With the Asia-Pacific Economic Cooperation (APEC) summit in Beijing safely over and regional leaders departed, China’s new strongman Xi Jinping decided to lower the boom on Hong Kong. Police there began clearing the barricades last week from the city’s main thoroughfare with the students in apparent retreat. Hong Kong’s chief executive, Leung Chun-ying, widely perceived as Beijing’s puppet, was quoted by Reuters as promising “resolute action” and warning students not to return to occupation sites.
10:31 AM, Oct 28, 2014 • By ELLEN BORK
On Sunday, the leaders of Hong Kong’s democracy protests abruptly scrapped a poll of protester sentiment they had announced just days earlier. The idea of the poll had been to get protesters’ reactions to two bones thrown to them by the Hong Kong government in televised talks held on October 21.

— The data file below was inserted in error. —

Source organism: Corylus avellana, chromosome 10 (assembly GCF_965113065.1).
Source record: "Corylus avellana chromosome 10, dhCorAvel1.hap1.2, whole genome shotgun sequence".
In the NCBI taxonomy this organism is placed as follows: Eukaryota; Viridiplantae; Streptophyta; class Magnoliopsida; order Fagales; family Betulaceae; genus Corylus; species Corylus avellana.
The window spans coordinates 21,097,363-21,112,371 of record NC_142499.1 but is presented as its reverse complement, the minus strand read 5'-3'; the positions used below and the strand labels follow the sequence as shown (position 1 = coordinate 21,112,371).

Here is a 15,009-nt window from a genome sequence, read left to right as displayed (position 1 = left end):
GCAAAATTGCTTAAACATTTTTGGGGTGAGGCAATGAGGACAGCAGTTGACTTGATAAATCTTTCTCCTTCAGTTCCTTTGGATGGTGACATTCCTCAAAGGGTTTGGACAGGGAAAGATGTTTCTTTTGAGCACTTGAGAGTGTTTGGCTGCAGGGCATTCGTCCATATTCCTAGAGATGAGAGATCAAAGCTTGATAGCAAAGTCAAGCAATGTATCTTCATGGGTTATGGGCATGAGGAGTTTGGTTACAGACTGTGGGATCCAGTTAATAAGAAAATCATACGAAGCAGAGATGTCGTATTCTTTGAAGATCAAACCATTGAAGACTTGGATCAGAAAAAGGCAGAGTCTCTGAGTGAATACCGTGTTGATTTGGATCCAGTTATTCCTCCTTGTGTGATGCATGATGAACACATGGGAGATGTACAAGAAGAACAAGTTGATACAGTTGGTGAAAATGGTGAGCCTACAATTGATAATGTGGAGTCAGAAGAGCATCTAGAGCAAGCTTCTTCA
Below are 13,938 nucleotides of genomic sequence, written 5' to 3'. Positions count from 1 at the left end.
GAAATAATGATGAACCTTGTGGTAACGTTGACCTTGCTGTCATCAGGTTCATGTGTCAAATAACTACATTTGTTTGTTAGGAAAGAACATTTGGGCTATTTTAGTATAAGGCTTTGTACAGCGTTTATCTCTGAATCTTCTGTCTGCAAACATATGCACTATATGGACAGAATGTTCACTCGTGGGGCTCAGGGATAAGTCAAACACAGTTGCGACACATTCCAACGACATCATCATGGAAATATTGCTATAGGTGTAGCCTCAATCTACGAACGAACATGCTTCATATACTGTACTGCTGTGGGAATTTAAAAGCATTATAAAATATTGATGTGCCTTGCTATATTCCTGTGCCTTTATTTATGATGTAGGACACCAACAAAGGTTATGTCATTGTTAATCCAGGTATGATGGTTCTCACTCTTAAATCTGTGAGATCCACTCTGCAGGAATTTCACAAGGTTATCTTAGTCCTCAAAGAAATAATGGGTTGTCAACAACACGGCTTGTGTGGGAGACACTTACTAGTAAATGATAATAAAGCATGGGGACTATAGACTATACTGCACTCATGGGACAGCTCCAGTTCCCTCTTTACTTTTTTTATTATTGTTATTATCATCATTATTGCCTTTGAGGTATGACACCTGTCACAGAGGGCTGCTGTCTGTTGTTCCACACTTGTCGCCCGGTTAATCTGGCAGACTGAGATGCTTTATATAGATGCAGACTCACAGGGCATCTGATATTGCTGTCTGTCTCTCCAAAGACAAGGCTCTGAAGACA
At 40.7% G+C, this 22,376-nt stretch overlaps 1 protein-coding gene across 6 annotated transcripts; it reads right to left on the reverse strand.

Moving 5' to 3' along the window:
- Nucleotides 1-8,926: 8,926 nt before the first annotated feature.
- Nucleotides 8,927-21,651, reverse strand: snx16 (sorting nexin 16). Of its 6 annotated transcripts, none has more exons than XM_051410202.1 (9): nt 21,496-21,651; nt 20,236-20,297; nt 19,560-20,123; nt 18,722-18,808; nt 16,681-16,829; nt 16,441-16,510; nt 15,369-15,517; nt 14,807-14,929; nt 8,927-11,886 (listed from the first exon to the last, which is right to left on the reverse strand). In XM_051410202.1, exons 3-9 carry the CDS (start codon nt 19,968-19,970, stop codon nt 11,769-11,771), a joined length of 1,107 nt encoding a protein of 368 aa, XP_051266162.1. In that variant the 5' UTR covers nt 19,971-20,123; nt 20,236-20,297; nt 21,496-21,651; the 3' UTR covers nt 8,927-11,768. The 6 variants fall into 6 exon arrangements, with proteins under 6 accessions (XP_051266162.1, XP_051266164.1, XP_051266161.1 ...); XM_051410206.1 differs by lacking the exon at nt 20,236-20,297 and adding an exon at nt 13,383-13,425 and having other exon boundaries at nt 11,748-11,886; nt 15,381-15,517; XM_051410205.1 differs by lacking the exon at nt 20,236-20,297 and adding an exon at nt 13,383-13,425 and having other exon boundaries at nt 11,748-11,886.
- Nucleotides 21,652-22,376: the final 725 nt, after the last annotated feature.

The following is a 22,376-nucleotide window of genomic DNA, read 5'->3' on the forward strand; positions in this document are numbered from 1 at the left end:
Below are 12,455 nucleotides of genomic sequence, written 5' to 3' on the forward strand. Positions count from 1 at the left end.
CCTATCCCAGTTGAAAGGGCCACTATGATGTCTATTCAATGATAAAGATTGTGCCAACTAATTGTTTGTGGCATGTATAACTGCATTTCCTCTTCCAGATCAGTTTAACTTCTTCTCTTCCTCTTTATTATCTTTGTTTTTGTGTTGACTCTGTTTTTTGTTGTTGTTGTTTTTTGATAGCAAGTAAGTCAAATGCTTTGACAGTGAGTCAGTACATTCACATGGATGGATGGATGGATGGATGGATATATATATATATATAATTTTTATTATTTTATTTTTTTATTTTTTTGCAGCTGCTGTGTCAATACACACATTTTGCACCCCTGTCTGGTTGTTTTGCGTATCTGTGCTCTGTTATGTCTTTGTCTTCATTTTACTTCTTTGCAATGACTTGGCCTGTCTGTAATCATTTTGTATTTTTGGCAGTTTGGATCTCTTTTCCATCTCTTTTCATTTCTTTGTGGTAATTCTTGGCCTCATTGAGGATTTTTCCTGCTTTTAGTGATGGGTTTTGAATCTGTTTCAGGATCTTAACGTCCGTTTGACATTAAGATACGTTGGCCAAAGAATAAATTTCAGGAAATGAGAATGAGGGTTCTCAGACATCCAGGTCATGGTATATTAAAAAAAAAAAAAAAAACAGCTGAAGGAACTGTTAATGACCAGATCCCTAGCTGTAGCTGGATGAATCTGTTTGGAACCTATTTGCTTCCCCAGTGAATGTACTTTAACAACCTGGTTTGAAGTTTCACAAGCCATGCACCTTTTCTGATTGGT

11:44 AM, Oct 20, 2014 • By ELLEN BORK
Representatives of the student led democracy protests in Hong Kong are due to enter into a dialogue with the Hong Kong government on Tuesday. The prospects for success are not good. The two sides are far apart, with the government saying it will not even discuss the protesters’ chief demand – the democratic election of the chief execut
8:15 AM, Jul 2, 2014 • By ELLEN BORK
In a 2007 article in THE WEEKLY STANDARD, “Let a Hundred Flowers Be Crushed,” the Chinese lawyer Pu Zhiqiang, told of being followed by security agents every year around the anniversary of the June 4, 1989 massacre of democracy protesters. Pu responded by ushering the agents to a conference room at his law firm and screening The Lives of Others, the 2006 Oscar winning film about an East German Stasi agent who protects the playwright he is spyin
10:11 AM, Jun 28, 2014 • By JERYL BIER
In spite of a string of worrisome human rights and freedom of expression violations, the Obama administration is holding out hope that Egypt's government lead by President Abdel Fattah al-Sisi is still headed for democracy.